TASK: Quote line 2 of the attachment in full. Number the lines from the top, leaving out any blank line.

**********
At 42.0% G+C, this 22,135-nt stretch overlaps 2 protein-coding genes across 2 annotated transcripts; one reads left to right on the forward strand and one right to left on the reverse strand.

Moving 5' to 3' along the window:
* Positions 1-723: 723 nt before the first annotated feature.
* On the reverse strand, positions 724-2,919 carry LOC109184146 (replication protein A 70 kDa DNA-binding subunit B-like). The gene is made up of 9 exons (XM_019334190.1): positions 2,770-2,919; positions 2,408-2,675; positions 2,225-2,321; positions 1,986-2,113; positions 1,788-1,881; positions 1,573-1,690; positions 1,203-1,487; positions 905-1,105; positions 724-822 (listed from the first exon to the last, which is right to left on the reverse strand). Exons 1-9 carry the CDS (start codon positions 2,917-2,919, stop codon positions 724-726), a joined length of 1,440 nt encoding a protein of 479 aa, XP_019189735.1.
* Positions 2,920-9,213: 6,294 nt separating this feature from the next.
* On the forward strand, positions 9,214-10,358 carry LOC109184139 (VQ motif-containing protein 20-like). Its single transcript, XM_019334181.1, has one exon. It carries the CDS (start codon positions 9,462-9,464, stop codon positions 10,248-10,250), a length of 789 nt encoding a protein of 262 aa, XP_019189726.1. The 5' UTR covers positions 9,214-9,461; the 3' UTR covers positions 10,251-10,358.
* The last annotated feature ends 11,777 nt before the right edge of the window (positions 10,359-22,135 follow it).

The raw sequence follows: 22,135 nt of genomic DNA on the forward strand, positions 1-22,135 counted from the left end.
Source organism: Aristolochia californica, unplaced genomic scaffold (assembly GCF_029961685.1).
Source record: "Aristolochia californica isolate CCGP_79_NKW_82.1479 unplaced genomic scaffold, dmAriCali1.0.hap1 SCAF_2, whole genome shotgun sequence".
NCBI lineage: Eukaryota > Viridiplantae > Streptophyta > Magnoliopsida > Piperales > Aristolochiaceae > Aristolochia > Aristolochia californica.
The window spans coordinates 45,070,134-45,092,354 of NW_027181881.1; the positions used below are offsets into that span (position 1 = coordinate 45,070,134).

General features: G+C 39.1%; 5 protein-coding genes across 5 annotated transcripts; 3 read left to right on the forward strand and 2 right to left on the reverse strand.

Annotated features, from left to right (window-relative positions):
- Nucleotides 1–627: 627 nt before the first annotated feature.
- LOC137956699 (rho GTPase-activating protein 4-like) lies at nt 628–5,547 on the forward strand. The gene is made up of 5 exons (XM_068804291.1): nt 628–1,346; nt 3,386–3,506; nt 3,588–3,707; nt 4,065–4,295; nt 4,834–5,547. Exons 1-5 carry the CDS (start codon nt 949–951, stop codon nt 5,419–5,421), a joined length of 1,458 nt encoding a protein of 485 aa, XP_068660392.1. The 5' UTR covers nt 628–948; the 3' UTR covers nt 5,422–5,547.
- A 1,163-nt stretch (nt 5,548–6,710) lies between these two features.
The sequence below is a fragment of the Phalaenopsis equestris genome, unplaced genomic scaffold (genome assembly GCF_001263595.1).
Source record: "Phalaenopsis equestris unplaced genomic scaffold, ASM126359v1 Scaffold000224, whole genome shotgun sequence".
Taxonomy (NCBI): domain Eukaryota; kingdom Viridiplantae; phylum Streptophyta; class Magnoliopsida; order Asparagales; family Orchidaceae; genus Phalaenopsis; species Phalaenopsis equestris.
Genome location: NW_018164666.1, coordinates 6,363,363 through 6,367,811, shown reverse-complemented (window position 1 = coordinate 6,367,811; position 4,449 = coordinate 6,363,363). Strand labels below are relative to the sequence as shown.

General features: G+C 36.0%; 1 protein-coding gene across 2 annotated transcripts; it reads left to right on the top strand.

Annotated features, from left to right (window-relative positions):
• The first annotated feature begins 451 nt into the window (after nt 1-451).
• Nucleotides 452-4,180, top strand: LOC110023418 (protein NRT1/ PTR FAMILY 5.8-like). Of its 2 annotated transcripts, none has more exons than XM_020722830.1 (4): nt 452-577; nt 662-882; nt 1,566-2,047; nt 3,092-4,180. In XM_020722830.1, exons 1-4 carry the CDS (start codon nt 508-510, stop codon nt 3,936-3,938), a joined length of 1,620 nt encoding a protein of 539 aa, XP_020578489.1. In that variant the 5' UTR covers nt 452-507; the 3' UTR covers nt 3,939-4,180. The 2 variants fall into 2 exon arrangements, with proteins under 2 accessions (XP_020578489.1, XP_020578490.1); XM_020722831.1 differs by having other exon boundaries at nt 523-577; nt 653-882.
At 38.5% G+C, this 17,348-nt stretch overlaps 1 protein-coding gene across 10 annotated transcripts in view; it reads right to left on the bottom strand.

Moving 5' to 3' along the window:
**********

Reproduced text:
Moving 5' to 3' along the window: